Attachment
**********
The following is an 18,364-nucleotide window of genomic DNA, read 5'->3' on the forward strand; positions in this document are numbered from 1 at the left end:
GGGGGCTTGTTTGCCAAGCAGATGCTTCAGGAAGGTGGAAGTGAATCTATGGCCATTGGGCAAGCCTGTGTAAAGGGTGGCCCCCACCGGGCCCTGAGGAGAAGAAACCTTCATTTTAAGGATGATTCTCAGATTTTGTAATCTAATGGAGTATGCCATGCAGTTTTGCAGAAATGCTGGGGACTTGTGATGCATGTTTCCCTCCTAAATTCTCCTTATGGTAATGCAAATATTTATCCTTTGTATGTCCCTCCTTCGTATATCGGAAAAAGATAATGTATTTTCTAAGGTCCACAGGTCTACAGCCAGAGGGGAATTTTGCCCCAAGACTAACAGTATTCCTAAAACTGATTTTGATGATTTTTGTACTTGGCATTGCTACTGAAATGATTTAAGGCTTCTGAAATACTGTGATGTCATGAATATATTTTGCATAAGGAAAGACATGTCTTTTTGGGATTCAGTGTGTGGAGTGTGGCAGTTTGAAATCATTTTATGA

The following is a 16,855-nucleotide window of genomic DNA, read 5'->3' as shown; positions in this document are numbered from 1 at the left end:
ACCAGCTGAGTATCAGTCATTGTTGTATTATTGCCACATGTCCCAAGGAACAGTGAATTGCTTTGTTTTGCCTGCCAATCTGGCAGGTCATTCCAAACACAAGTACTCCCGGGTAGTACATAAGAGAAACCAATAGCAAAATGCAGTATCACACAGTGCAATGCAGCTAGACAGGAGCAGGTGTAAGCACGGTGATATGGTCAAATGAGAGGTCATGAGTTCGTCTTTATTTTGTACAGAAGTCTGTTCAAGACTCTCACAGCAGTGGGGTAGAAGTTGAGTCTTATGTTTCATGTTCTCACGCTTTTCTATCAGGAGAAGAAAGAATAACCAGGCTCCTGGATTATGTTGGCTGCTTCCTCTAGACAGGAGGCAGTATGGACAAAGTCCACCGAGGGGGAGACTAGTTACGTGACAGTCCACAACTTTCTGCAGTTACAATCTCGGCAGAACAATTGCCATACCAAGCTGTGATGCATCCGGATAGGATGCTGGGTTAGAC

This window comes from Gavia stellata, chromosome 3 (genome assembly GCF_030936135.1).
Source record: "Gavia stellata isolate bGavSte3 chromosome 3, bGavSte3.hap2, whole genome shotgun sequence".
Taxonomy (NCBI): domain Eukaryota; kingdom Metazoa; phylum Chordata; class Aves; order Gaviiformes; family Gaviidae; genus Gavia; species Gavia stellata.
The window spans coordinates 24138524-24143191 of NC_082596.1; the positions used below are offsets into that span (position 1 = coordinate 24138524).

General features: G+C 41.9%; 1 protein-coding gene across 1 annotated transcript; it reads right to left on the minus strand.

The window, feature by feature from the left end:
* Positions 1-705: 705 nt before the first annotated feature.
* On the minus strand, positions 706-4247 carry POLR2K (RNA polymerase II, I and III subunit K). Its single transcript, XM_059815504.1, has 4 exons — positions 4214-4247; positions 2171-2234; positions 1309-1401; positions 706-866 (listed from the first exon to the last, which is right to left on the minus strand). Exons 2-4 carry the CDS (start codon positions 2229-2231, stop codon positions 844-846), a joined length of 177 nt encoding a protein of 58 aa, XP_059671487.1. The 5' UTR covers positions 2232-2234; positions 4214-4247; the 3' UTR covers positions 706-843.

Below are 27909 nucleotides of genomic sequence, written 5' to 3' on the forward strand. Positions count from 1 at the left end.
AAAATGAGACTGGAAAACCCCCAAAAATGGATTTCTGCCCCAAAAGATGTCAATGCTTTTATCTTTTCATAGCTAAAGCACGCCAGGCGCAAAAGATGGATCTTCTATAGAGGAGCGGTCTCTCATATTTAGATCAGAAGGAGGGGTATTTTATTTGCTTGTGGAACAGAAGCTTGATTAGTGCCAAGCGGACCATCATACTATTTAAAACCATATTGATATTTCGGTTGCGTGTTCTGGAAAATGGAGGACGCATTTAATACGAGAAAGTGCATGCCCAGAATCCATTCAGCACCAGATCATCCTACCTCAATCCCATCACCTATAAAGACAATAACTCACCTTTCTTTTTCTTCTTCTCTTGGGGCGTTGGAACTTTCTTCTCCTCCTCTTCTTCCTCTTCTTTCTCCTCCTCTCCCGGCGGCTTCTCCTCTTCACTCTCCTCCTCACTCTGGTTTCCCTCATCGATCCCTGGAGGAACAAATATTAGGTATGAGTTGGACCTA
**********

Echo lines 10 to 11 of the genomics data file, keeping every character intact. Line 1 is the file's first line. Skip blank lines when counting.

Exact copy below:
The window, feature by feature from the left end:
* Positions 1-705: 705 nt before the first annotated feature.